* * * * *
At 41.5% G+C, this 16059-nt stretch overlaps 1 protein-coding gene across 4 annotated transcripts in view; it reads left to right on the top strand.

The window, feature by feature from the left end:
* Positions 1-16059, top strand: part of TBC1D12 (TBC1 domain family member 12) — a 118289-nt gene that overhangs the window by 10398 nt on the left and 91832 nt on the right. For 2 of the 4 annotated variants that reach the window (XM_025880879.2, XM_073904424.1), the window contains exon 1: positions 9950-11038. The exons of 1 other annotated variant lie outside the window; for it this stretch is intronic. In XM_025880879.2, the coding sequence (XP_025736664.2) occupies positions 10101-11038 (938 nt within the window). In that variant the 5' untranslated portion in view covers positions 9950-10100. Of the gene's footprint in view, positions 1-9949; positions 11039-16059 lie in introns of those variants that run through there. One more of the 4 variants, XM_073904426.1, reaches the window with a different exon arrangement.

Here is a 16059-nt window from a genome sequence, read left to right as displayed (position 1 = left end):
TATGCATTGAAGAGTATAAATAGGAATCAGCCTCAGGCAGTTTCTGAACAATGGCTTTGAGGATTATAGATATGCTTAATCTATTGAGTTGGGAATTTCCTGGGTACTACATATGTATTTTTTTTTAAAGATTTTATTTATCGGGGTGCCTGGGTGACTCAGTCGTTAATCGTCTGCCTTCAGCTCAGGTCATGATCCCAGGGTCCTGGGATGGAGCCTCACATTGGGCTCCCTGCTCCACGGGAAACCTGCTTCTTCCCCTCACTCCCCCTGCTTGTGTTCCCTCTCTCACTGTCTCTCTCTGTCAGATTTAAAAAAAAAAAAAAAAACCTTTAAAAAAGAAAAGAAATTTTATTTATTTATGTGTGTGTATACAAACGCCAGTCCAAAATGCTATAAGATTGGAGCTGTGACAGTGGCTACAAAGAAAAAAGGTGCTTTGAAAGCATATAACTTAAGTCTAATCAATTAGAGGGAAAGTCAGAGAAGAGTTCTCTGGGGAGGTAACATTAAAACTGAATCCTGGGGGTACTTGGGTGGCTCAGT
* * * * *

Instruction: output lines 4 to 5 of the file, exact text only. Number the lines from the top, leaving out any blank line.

Here is a 16059-nt window from a genome sequence, read left to right as displayed (position 1 = left end):
TATGCATTGAAGAGTATAAATAGGAATCAGCCTCAGGCAGTTTCTGAACAATGGCTTTGAGGATTATAGATATGCTTAATCTATTGAGTTGGGAATTTCCTGGGTACTACATATGTATTTTTTTTTAAAGATTTTATTTATCGGGGTGCCTGGGTGACTCAGTCGTTAATCGTCTGCCTTCAGCTCAGGTCATGATCCCAGGGTCCTGGGATGGAGCCTCACATTGGGCTCCCTGCTCCACGGGAAACCTGCTTCTTCCCCTCACTCCCCCTGCTTGTGTTCCCTCTCTCACTGTCTCTCTCTGTCAGATTTAAAAAAAAAAAAAAAAACCTTTAAAAAAGAAAAGAAATTTTATTTATTTATGTGTGTGTATACAAACGCCAGTCCAAAATGCTATAAGATTGGAGCTGTGACAGTGGCTACAAAGAAAAAAGGTGCTTTGAAAGCATATAACTTAAGTCTAATCAATTAGAGGGAAAGTCAGAGAAGAGTTCTCTGGGGAGGTAACATTAAAACTGAATCCTGGGGGTACTTGGGTGGCTCAGT